Suppose you have encountered Zeno’s Achilles paradoxfor the first time. Zeno offers a rigorous (looking) proof that, having once given the tortoise a head start, Achilles can never overtake it. Would you regard this as
# A startling new discovery in athletics;
# A demonstration of the transcendent capacity of the human spirit – although the laws of logic forbid it, Achilles does in fact catch and overtake the tortoise; or
# A warning about how not to take limits?
In this case, I assume nearly all readers will go for option 3. But things aren’t always so easy. The Einstein-Podolsky-Rosen Paradox was supposed to be a type-3 paradox demonstrating the incompleteness of quantum mechanics. But on most modern views, it is really a type-1 paradox, predicting various highly counter-intuitive consequences of quantum mechanics that nonetheless turn out to be be empirically valid.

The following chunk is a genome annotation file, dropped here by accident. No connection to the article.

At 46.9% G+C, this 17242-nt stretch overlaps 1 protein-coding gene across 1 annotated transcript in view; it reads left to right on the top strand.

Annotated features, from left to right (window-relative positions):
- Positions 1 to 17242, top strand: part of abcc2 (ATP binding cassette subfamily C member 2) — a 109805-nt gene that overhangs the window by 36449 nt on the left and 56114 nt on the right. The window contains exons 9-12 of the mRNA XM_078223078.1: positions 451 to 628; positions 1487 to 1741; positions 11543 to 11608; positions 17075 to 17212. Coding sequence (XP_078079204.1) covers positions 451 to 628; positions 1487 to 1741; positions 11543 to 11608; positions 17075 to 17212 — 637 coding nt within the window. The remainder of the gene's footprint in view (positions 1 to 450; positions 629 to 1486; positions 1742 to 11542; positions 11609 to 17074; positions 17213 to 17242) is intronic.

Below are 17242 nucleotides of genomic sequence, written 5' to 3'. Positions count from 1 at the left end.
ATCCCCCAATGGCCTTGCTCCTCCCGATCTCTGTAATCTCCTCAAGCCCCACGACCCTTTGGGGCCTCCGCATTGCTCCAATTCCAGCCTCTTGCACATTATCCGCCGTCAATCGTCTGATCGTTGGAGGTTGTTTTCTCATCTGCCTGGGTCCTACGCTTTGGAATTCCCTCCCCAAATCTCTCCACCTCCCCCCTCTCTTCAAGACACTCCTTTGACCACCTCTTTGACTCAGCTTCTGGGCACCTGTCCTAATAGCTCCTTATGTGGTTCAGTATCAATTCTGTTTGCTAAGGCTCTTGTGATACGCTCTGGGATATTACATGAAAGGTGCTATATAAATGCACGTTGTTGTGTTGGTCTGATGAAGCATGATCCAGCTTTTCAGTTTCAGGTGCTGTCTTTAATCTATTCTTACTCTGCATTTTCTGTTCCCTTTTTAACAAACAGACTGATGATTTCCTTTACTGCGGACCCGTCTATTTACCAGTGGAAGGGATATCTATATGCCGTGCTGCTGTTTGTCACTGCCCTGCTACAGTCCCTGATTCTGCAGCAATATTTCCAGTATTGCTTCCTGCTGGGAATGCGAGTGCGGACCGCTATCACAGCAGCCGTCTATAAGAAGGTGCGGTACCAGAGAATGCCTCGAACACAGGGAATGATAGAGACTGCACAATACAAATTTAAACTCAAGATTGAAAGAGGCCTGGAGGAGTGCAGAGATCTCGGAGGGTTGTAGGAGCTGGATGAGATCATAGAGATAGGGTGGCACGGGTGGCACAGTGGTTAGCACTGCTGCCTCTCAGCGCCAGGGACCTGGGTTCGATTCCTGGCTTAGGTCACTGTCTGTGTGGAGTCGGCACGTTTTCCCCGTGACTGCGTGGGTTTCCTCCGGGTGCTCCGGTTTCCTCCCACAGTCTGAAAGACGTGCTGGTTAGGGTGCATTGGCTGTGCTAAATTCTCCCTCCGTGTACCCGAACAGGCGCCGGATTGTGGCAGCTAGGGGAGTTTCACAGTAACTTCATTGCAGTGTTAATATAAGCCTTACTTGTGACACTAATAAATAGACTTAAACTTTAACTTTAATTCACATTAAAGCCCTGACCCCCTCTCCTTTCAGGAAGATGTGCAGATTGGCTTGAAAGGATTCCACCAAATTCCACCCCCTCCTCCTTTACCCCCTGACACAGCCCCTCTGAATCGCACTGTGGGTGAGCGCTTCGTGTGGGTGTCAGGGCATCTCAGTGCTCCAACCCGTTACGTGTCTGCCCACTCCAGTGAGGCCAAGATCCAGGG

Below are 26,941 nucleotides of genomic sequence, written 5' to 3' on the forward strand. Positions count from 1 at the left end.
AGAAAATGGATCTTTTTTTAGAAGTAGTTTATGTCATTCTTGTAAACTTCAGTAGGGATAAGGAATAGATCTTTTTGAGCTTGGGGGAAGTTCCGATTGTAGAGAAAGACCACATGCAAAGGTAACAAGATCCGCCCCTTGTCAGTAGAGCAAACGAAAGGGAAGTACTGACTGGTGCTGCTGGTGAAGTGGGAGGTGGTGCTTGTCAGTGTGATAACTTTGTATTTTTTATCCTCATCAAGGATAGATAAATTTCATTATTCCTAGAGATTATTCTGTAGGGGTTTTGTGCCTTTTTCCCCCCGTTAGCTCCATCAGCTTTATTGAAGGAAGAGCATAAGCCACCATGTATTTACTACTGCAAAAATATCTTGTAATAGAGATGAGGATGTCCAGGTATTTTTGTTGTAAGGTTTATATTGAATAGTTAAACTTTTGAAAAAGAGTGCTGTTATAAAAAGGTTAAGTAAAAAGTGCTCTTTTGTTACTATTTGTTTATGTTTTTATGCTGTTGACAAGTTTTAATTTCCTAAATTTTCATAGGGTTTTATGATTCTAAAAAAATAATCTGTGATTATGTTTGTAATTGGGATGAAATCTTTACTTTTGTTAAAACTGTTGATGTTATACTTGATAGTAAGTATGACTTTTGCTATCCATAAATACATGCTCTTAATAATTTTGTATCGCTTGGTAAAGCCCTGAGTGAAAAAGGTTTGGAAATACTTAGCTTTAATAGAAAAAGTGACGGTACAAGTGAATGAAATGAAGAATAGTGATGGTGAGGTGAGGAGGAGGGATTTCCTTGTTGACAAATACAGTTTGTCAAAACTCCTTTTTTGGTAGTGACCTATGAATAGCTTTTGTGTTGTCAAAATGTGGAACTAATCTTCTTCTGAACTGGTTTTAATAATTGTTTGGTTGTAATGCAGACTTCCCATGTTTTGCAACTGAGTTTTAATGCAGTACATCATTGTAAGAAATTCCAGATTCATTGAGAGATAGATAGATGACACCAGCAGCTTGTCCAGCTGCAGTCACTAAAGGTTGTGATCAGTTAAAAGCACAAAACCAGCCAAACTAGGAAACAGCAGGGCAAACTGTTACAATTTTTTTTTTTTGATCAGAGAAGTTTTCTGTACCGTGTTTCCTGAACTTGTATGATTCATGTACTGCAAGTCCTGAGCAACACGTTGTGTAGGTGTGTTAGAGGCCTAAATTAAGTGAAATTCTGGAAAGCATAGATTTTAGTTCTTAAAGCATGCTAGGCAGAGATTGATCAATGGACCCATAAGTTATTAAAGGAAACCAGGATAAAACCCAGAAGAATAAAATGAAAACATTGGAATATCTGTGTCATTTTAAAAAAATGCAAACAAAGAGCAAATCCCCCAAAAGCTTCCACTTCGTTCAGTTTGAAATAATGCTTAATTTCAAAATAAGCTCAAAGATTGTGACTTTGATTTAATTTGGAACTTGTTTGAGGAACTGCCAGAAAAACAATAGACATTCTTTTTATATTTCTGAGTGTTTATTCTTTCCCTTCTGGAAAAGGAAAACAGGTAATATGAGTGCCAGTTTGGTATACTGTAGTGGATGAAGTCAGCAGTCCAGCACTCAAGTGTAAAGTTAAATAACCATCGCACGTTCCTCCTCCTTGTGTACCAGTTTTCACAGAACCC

Although I don’t accept that there are any good examples of type-2 paradoxes, plenty of others would offer this solution in relation to both Godel’s theorem and Schrodinger’s cat.
With these three possibilities in mind, how should we think about paradoxes involving probability measures over infinite sets that are finitely, but not countably additive? The two-envelopes problem we’ve been discussing here falls into this class and so, with a little bit of tweaking, do St Petersburg and related paradoxes. I’ll leave this question hanging and offer my own answer in a later post.